There's an open source project you want to use, but it's missing a feature you need, or has a bug you need fixed. You can implement it yourself, but you want to make sure the patch will be accepted by the project's maintainers. This guide will explain how best to minimize wasted effort and improve the chances of your code being accepted.

I wrote this based on my experience implementing HTML5 media tracks in WebKit and GStreamer. Now that I follow these rules, I generally find it relatively easy to get changes into open source projects.

Note: This guide is not about learning to program. If that's what you're looking for, I recommend this set of projects, which is similar to what a class would give you. Or just take a class.

Step 1: Break it down into smaller patches

Before you even talk to the maintainers, start thinking about if your patch can be broken down into multiple atomic patches. The goal of this is to:

  • Make your patches easier to review. A patch that can be reviewed in a few minutes will usually be accepted much faster than a patch that takes longer. In some cases, a too-complicated patch will be rejected entirely.
  • Reduce your changes vs. upstream. Having more of your code upstream means that merges will be easier (especially important if you plan to be working on this for a long time), and if you're not able to finish your work, some of it will still be useful.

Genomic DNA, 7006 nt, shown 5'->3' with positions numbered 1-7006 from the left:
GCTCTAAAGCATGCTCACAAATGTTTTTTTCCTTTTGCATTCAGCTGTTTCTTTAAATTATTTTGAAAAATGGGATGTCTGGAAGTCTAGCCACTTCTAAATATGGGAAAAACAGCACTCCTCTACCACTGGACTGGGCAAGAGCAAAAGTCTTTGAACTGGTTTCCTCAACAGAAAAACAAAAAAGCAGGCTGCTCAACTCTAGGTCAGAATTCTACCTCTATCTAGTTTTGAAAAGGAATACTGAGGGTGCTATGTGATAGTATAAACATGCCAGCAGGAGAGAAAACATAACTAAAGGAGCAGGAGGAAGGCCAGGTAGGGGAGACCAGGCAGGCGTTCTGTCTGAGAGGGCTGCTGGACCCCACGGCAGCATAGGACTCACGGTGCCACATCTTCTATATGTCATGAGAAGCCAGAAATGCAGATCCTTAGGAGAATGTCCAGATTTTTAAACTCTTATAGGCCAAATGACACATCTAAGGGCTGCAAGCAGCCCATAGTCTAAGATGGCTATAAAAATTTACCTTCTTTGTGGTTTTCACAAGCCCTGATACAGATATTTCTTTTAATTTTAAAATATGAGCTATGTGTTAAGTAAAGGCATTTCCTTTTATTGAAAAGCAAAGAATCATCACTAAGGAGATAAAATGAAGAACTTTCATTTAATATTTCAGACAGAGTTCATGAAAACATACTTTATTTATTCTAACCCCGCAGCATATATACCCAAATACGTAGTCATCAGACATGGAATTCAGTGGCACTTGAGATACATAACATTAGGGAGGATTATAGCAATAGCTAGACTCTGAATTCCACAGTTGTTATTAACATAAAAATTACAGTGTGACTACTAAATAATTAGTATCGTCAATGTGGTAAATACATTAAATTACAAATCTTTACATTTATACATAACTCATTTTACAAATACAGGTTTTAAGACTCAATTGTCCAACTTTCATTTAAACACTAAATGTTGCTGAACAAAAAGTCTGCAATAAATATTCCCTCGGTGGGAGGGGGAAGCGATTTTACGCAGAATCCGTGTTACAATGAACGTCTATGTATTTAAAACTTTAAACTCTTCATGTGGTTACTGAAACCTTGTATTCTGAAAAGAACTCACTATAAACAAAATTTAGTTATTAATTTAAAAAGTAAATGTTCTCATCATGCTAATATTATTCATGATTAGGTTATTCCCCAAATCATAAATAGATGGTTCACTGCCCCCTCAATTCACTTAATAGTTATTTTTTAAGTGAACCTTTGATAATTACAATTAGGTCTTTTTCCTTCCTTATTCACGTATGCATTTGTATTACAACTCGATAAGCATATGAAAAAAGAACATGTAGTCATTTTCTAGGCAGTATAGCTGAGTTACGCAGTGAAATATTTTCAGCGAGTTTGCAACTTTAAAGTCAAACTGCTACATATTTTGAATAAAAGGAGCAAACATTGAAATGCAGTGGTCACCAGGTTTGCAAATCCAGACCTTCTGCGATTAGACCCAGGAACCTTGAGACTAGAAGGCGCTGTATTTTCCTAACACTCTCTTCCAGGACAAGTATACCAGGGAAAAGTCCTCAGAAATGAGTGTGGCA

• Allow other people to work in parallel with you. Wouldn't it be nice if you got to the next feature on your list, and someone else had already done it?

Don't take this to mean that you should try to submit incomplete patches — every patch should do something meaningful and work perfectly. What this means is that you should try to make each meaningful, working change into a separate patch.

If you're looking at a project that implements a spec, and you want to implement a newer version of the spec, you should generally try to implement each feature separately. You might even be able to break individual features into multiple patches in some cases.

For example, if you wanted to implement an HTTP/2 feature in a project that currently only supports HTTP 1.1, you could break it down as:

  1. Implement minimal HTTP/2 feature set
  2. Implement any features necessary for the one you want (one feature per patch if possible)
  3. Implement the feature you want

When not to do this